I find it incredible that any Nationalist party in Scotland (SNP) would announce months before the election in May, it will enter a coalition with a Unionist party (Labour), in the hope of being given more powers for Scotland. To also announce no deal would be made "under any circumstances", with the only other Unionist party likely to garner enough English votes to form the next UK government (Tories), either on its own or as the senior partner in a coalition, removes the bulk of the pressure from the SNP's intended partner. Assuming the SNP will keep its intention to have no deal with the Tories, why would the Labour party feel particularly threatened or under any pressure to offer the SNP any more powers than are already on the table from the Smith Commission? For this to happen, a number of assumptions are being made, some of which almost beggar belief. It is assumed:-
* The SNP will increase its representation substantially, at the expense of Labour mainly, and the Lib/Dems.
* The Tories will gain insufficient seats in England and Wales to form a government, either on their own or in another coalition.
* The Labour Party will not win enough seats to form a government on its own
* The Lib/Dems, UKIP, Plaid Cymru, NI MPs play no part in the negotiations held to form a government. This may be because they are not interested (unlikely) or their numbers are insufficient to make them relevant (also unlikely). If they do play a part, they will be in agreement with whatever demands the SNP makes and will vote accordingly.
* Labour will concede every demand, including the demand for Home Rule, made by the SNP, which in turn will be required to concede little or nothing (doubtful).
Notwithstanding the contradictions in the SNP message, as outlined above, all of which are going to have to be explained away to an increasingly sceptical electorate the closer we get to May, there will be a large number of SNP supporters who will require to be persuaded to accept a coalition with a Unionist party. They will fall into two camps; the traditional SNP supporters who still see themselves as Nationalists and, the converts who have joined since the Referendum. The kind of unthinking obedience to the leadership line that characterised the SNP and Yes Campaigns during the Referendum campaign, may not be so easily imposed between now and May. Many of those new SNP members who have already come across from Labour, have let it be known they would not be happy to see Labour kept in office, given the track record of that party in Scotland and its attitude to Scottish independence, which drove it to campaign alongside the Tories. Traditional Nationalists opposed the party line in 1987, when the "hung parliament" scenario was first launched and there may be even stronger opposition this time, given the greater possibility of a hung parliament actually happening. The very idea of perhaps taking a majority of Scottish seats, then being asked to keep a Unionist party in power, in order to be given no more than "Home Rule" will be anathema to them. They want independence, not to be the catalyst that allows Unionists to claim that Devolution works.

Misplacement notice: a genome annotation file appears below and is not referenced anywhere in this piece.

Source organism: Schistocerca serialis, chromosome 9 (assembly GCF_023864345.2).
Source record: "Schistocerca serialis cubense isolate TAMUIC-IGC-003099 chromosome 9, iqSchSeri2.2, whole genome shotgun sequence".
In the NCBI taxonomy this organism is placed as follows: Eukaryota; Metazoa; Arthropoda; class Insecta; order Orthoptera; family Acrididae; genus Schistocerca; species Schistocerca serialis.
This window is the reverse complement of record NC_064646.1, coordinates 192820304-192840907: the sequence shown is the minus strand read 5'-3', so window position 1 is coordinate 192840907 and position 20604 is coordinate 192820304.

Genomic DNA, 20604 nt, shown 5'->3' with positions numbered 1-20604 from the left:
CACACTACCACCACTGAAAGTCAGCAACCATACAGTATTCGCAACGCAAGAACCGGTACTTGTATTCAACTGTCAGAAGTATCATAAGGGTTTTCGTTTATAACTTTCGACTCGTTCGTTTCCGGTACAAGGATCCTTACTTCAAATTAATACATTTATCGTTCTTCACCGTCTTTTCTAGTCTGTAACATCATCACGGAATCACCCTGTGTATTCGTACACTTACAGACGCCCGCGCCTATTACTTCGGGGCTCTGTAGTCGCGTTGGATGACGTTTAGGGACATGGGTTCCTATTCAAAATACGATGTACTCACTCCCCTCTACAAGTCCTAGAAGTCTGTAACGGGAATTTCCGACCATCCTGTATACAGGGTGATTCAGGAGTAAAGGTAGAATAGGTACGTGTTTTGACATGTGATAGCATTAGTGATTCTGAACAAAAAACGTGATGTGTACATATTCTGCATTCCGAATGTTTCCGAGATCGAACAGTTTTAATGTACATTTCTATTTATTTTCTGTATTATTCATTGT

What could be the alternative for a substantial number of SNP MPs in a hung parliament scenario? For a start, there is little hope of Labour granting "Home Rule" and the best the SNP can expect is perhaps a few extra powers over and above those suggested by the Smith Commission. Alex Salmond led a minority government in Holyrood between 2007 and 2011 and has made much of the experience he gained. The term of office was highly successful, albeit the Tories supported the SNP when it mattered. Salmond not only gained experience in running a minority government, he would also learn where and when pressure can be applied effectively, what issues can be forced through and which can be sacrifised. The SNP will first have to decide whether it is prepared to push for independence or if it is content with a few increased powers; to make devolution work or make life difficult for Westminster to function. The decision by Nicola Sturgeon to vote on the issue of the NHS in England makes sense because whatever happens, will effect the budget for the NHS in Scotland. But how far will the SNP continue with helping a Labour government to be successful in England, knowing success in England will invariably have a knock-on effect in Scotland? Will the SNP begin to like Westminster enough to attempt to stay there in numbers because Labour will drive a hard bargain if there is to be a coalition?
To date, all the speculation has been about the SNP holding the balance of power, with little or no mention being made of the other parties. The reality of the May election is unlikely to match the speculation so far but it is safe to assume the SNP will increase their number of MPs. By how many is the question but unless there is an electoral disaster for the party, the increase should be substantial and how they are used will be vital. The Scottish independence movement is in no mood to be conned, either by the Unionist parties or by the SNP, particularly not by the SNP. Expectations are running high, perhaps too high, but the electorate will know very quickly if it is being sold short. Woe betide the party responsible for the sell out.